I won’t lie I had come into hospital on Thursday fully expecting a fight with a nurse I shall refer to as Dick. Dick seems to have a problem with my wheelchair and will move it away from my bed and put it in the next room claiming it’s in the way. As my chair will cost £2,500 to replace I have an issue with it being left unattended. He even has a problem with my old wheelchair insisting it is folded up and moved away from the bed. He also won’t provide my hospital buddy with a chair let alone my husband so they always use my wheelchair.
Sharon had witnessed this nurse’s behaviour during my last caffeine infusion. She knew from our conversations over the last month that I wasn’t going to accept this from him this time. To me it seemed to be disability discrimination, he also has a problem with the walking stick I bring to help me transfer from my wheelchair to the bed. I was fully ready to get PALs involved if he kicked off this time. Much to our disappointment Dick wasn’t on the ward when Sharon moved me through into the unit so by the time he came back from his break, she was fully ensconced in it, at the foot of my bed using it as a chair. We were pissing ourselves as we could see he was seething that we had got it past him. This entertained us greatly whilst we were there and the junior doctor we spoke to who managed to cannulate me first time whilst I was waiting for the cyclizine to come. Although he didn’t say it in so many words he also thought Dick was being a dick about the wheelchair.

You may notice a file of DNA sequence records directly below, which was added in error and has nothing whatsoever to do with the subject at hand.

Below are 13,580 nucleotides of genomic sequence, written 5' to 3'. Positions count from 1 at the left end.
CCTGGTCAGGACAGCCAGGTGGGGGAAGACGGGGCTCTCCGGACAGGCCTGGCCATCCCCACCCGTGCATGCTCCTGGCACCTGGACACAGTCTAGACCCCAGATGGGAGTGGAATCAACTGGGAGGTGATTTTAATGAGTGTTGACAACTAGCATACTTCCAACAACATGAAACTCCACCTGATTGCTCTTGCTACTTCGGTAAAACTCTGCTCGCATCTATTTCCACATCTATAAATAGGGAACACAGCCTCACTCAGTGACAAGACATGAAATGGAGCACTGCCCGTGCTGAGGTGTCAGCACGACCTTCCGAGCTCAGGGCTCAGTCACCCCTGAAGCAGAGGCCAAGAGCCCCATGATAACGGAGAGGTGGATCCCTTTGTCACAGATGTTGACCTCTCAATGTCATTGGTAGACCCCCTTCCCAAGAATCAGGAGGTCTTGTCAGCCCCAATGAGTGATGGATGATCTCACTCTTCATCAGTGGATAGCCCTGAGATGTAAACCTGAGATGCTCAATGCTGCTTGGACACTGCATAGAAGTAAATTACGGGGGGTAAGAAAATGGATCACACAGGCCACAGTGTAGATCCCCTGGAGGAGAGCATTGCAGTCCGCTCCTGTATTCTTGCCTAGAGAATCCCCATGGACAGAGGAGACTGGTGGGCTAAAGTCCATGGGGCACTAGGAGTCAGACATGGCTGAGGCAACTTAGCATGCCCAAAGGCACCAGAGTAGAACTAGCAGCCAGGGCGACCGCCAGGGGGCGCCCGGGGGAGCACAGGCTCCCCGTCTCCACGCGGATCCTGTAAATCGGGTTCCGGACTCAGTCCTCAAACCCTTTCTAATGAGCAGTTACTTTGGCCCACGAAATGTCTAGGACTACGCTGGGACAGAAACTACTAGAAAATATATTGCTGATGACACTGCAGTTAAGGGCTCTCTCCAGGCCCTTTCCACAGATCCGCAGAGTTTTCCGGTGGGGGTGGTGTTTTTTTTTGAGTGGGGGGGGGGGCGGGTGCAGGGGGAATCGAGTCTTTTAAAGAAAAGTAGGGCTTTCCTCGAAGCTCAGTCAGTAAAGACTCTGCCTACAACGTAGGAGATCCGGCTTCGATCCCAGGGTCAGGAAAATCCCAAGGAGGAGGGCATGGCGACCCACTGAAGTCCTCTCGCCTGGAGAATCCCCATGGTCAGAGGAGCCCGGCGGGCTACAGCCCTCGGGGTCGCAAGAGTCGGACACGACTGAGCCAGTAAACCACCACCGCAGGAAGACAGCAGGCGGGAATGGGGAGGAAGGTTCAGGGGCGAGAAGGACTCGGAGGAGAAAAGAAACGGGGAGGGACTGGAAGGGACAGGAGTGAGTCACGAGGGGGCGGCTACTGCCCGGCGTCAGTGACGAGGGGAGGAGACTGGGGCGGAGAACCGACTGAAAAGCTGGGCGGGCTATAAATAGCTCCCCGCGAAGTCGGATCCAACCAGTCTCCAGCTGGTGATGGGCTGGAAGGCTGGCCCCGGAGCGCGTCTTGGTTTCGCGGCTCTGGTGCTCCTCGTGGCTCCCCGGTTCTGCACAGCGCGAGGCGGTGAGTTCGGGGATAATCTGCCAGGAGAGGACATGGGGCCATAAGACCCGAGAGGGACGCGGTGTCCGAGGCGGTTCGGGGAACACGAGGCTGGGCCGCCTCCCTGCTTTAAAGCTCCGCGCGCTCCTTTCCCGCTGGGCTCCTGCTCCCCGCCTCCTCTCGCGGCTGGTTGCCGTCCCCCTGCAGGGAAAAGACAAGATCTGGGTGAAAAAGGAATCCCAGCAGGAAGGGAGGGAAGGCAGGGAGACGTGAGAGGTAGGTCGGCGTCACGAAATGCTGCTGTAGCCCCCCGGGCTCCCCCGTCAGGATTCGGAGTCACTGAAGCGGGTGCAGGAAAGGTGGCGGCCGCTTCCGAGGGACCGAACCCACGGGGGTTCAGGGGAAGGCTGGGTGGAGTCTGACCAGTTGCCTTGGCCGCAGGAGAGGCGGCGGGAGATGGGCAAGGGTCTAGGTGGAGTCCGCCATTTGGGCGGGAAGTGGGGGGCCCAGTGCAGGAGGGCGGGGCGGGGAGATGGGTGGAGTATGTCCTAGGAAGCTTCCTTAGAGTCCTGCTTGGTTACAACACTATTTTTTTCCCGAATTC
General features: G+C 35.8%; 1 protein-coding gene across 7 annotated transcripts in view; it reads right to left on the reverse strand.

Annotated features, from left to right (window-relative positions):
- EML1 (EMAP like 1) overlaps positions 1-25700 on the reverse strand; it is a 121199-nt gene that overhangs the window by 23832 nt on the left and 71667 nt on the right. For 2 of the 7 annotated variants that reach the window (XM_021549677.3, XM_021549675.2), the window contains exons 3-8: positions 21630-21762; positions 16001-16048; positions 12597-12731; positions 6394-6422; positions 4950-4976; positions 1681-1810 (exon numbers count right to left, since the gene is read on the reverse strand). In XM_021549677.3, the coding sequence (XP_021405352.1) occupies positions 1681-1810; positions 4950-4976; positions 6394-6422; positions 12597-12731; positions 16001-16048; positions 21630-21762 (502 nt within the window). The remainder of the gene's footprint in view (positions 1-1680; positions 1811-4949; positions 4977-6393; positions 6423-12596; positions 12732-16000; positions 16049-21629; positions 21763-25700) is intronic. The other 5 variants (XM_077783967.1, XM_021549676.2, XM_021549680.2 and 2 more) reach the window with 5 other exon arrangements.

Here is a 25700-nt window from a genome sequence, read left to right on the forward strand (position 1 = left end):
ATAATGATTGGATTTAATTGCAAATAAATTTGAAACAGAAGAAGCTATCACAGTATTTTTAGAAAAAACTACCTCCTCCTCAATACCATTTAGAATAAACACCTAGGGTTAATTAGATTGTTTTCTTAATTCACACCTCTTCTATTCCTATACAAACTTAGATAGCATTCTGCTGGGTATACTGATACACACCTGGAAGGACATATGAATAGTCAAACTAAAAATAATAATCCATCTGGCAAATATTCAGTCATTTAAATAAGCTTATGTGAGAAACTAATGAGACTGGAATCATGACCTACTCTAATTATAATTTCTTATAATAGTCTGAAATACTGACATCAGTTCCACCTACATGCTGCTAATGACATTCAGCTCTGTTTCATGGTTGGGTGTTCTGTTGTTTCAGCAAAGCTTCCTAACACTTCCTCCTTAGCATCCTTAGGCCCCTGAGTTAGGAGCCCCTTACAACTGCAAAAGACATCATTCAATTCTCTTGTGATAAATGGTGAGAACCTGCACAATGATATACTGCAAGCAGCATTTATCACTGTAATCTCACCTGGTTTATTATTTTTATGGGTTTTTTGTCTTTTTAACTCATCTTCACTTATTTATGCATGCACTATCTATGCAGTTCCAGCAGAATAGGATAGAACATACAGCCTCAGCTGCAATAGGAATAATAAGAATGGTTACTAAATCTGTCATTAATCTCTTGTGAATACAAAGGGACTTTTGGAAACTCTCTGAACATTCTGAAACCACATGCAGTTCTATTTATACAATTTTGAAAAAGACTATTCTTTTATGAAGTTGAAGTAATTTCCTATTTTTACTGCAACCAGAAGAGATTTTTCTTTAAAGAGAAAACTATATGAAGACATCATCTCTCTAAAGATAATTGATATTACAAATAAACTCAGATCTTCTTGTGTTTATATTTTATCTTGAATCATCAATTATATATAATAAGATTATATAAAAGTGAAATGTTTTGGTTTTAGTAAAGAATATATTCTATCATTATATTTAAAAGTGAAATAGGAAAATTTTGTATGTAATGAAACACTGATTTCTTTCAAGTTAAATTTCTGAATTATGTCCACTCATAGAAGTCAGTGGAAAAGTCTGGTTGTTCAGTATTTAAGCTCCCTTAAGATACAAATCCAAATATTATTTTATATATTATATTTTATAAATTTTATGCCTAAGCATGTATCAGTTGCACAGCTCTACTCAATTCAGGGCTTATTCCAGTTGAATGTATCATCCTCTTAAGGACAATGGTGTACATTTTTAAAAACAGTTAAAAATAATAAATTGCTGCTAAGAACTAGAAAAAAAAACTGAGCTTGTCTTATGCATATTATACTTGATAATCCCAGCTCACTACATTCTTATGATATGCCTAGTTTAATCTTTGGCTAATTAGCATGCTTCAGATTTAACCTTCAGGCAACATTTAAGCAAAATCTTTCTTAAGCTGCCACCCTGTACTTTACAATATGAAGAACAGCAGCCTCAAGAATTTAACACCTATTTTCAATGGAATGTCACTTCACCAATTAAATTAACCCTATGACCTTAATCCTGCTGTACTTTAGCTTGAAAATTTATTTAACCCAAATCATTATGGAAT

The room in which I receive the infusions is pretty small, it has six beds and then a desk by the door where the nurses and doctors do their admin work. I don’t know which doctor it was that had to do the prescription for IV cyclizine but he was kicking off that they hadn’t done it IV to begin with when I was telling them I wouldn’t keep the tablet form down. So someone in there does have some common sense. I also heard the same doctor getting excited about my ECG asking the nurses who was in with sinus tachycardia, the nurse dealing with me told him “she’s always like that and we aren’t treating her for that”. Poor lamb had only wanted to help and was asking the question as to why my heart was racing whilst I was lying down still during an ECG, now we will never know as PoTs is only supposed to occur with changes of posture, I hadn’t moved for ages at the time the ECG was done.